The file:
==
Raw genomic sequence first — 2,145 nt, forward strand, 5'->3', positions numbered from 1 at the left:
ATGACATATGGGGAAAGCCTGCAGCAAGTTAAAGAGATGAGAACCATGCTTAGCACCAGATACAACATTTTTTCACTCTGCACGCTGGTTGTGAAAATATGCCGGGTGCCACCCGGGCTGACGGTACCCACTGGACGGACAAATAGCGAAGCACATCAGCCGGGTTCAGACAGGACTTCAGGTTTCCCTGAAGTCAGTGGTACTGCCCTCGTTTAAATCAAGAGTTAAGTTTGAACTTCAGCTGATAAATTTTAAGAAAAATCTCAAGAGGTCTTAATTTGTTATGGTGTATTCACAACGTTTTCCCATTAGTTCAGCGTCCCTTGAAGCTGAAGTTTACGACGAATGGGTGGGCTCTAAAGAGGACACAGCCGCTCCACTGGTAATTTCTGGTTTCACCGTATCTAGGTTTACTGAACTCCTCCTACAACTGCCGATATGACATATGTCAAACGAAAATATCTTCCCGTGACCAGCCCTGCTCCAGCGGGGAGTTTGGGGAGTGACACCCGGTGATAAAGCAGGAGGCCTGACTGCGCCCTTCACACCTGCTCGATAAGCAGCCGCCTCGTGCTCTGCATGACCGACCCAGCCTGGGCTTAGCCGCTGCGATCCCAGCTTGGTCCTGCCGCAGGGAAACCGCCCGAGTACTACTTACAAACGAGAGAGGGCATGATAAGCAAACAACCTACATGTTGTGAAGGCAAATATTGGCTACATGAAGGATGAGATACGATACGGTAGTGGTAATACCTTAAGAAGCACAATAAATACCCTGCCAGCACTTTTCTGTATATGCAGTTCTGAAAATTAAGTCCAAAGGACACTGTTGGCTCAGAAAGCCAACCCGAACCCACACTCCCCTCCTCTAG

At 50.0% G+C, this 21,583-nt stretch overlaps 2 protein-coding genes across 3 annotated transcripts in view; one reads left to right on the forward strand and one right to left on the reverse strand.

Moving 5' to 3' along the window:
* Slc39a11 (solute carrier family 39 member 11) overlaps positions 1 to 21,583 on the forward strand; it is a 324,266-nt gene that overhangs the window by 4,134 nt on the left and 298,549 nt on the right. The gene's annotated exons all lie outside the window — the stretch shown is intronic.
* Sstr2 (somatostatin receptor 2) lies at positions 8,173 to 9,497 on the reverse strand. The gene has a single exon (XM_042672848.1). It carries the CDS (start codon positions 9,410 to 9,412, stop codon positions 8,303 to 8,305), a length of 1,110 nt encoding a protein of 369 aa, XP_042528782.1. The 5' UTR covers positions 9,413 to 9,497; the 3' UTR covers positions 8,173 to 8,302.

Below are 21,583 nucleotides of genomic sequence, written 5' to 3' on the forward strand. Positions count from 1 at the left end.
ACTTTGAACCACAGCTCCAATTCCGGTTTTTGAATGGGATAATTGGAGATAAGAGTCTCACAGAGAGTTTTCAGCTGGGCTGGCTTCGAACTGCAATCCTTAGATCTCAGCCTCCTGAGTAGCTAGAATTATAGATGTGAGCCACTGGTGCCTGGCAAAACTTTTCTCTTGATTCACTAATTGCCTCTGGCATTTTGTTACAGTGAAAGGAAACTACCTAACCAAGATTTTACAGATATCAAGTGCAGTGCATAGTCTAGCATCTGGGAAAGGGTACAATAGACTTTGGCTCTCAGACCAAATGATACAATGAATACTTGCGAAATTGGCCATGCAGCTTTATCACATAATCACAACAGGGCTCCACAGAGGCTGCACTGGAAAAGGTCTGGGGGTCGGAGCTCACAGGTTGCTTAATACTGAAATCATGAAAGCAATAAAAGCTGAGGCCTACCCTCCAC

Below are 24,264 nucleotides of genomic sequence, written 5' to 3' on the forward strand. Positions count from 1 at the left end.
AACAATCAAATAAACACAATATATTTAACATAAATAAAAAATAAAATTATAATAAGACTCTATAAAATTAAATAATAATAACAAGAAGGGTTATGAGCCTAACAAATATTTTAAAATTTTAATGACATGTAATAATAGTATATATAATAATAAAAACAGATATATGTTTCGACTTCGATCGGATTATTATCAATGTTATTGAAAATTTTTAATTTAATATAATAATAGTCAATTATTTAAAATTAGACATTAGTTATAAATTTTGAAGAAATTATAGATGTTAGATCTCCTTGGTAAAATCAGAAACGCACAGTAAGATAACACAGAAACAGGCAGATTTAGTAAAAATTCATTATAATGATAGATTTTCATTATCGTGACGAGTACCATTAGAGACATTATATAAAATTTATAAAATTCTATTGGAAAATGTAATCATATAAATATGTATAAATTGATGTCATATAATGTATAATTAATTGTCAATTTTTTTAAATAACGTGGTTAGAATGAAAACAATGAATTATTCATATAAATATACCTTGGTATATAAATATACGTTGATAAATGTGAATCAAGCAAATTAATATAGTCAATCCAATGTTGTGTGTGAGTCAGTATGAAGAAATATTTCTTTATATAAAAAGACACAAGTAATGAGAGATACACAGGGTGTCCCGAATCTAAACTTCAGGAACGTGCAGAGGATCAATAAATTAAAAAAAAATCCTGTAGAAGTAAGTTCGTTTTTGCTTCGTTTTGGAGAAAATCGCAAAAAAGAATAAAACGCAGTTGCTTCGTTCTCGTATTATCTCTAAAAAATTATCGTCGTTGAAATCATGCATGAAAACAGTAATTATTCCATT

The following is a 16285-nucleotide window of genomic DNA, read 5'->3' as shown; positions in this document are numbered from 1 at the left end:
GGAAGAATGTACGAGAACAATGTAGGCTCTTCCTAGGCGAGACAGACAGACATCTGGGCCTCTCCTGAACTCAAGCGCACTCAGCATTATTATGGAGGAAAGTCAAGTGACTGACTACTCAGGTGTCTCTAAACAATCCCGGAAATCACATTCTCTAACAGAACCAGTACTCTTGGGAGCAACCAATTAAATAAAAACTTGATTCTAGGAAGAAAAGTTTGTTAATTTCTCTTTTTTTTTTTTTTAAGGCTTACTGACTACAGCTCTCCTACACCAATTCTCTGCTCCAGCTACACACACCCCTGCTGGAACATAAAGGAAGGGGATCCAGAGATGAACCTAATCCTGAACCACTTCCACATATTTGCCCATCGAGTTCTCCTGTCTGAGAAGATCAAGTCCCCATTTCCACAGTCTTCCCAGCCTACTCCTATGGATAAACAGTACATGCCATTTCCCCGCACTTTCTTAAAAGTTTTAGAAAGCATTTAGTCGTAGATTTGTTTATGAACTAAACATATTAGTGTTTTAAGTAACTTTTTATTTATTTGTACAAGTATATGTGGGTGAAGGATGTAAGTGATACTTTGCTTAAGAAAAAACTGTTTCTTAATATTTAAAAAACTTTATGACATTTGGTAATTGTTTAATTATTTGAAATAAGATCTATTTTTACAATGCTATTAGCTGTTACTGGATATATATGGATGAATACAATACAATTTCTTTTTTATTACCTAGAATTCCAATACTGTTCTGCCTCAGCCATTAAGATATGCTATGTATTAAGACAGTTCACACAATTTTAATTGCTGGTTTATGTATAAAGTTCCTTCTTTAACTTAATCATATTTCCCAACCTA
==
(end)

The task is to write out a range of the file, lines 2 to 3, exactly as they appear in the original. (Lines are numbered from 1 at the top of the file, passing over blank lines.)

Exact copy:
ATGACATATGGGGAAAGCCTGCAGCAAGTTAAAGAGATGAGAACCATGCTTAGCACCAGATACAACATTTTTTCACTCTGCACGCTGGTTGTGAAAATATGCCGGGTGCCACCCGGGCTGACGGTACCCACTGGACGGACAAATAGCGAAGCACATCAGCCGGGTTCAGACAGGACTTCAGGTTTCCCTGAAGTCAGTGGTACTGCCCTCGTTTAAATCAAGAGTTAAGTTTGAACTTCAGCTGATAAATTTTAAGAAAAATCTCAAGAGGTCTTAATTTGTTATGGTGTATTCACAACGTTTTCCCATTAGTTCAGCGTCCCTTGAAGCTGAAGTTTACGACGAATGGGTGGGCTCTAAAGAGGACACAGCCGCTCCACTGGTAATTTCTGGTTTCACCGTATCTAGGTTTACTGAACTCCTCCTACAACTGCCGATATGACATATGTCAAACGAAAATATCTTCCCGTGACCAGCCCTGCTCCAGCGGGGAGTTTGGGGAGTGACACCCGGTGATAAAGCAGGAGGCCTGACTGCGCCCTTCACACCTGCTCGATAAGCAGCCGCCTCGTGCTCTGCATGACCGACCCAGCCTGGGCTTAGCCGCTGCGATCCCAGCTTGGTCCTGCCGCAGGGAAACCGCCCGAGTACTACTTACAAACGAGAGAGGGCATGATAAGCAAACAACCTACATGTTGTGAAGGCAAATATTGGCTACATGAAGGATGAGATACGATACGGTAGTGGTAATACCTTAAGAAGCACAATAAATACCCTGCCAGCACTTTTCTGTATATGCAGTTCTGAAAATTAAGTCCAAAGGACACTGTTGGCTCAGAAAGCCAACCCGAACCCACACTCCCCTCCTCTAG

At 50.0% G+C, this 21,583-nt stretch overlaps 2 protein-coding genes across 3 annotated transcripts in view; one reads left to right on the forward strand and one right to left on the reverse strand.